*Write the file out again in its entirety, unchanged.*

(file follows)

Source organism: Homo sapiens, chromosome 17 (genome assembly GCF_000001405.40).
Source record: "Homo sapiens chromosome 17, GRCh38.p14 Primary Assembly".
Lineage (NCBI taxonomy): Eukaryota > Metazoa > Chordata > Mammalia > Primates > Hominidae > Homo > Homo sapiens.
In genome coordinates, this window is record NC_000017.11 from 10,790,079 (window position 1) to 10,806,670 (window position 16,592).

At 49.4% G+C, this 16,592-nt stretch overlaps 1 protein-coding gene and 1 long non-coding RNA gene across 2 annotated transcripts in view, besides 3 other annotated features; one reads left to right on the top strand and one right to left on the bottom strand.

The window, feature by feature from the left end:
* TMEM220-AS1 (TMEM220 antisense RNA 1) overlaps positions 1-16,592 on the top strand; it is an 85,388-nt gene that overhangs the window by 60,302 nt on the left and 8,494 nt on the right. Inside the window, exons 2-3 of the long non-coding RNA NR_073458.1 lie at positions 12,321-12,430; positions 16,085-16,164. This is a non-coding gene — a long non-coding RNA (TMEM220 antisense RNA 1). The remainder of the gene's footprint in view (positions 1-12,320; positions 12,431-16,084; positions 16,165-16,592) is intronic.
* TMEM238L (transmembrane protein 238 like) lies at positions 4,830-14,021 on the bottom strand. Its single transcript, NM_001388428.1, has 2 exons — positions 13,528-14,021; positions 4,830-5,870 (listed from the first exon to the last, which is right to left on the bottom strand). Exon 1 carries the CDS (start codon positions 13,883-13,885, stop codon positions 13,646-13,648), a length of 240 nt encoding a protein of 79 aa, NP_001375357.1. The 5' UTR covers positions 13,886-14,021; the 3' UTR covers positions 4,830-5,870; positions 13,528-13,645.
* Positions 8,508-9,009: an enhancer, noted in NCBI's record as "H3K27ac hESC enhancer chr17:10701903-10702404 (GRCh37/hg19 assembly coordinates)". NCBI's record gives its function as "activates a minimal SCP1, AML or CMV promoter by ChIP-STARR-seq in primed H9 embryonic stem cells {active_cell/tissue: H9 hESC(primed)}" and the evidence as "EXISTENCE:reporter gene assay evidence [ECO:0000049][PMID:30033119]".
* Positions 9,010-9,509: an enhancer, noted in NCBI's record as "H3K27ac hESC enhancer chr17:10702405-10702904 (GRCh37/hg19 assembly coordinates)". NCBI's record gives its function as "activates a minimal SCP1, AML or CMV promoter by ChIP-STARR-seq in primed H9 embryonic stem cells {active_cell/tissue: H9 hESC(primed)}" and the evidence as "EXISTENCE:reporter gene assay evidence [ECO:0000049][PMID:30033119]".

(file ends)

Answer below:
Source organism: Homo sapiens, chromosome 17 (genome assembly GCF_000001405.40).
Source record: "Homo sapiens chromosome 17, GRCh38.p14 Primary Assembly".
Lineage (NCBI taxonomy): Eukaryota > Metazoa > Chordata > Mammalia > Primates > Hominidae > Homo > Homo sapiens.
In genome coordinates, this window is record NC_000017.11 from 10,790,079 (window position 1) to 10,806,670 (window position 16,592).

At 49.4% G+C, this 16,592-nt stretch overlaps 1 protein-coding gene and 1 long non-coding RNA gene across 2 annotated transcripts in view, besides 3 other annotated features; one reads left to right on the top strand and one right to left on the bottom strand.

The window, feature by feature from the left end:
* TMEM220-AS1 (TMEM220 antisense RNA 1) overlaps positions 1-16,592 on the top strand; it is an 85,388-nt gene that overhangs the window by 60,302 nt on the left and 8,494 nt on the right. Inside the window, exons 2-3 of the long non-coding RNA NR_073458.1 lie at positions 12,321-12,430; positions 16,085-16,164. This is a non-coding gene — a long non-coding RNA (TMEM220 antisense RNA 1). The remainder of the gene's footprint in view (positions 1-12,320; positions 12,431-16,084; positions 16,165-16,592) is intronic.
* TMEM238L (transmembrane protein 238 like) lies at positions 4,830-14,021 on the bottom strand. Its single transcript, NM_001388428.1, has 2 exons — positions 13,528-14,021; positions 4,830-5,870 (listed from the first exon to the last, which is right to left on the bottom strand). Exon 1 carries the CDS (start codon positions 13,883-13,885, stop codon positions 13,646-13,648), a length of 240 nt encoding a protein of 79 aa, NP_001375357.1. The 5' UTR covers positions 13,886-14,021; the 3' UTR covers positions 4,830-5,870; positions 13,528-13,645.
* Positions 8,508-9,009: an enhancer, noted in NCBI's record as "H3K27ac hESC enhancer chr17:10701903-10702404 (GRCh37/hg19 assembly coordinates)". NCBI's record gives its function as "activates a minimal SCP1, AML or CMV promoter by ChIP-STARR-seq in primed H9 embryonic stem cells {active_cell/tissue: H9 hESC(primed)}" and the evidence as "EXISTENCE:reporter gene assay evidence [ECO:0000049][PMID:30033119]".
* Positions 9,010-9,509: an enhancer, noted in NCBI's record as "H3K27ac hESC enhancer chr17:10702405-10702904 (GRCh37/hg19 assembly coordinates)". NCBI's record gives its function as "activates a minimal SCP1, AML or CMV promoter by ChIP-STARR-seq in primed H9 embryonic stem cells {active_cell/tissue: H9 hESC(primed)}" and the evidence as "EXISTENCE:reporter gene assay evidence [ECO:0000049][PMID:30033119]".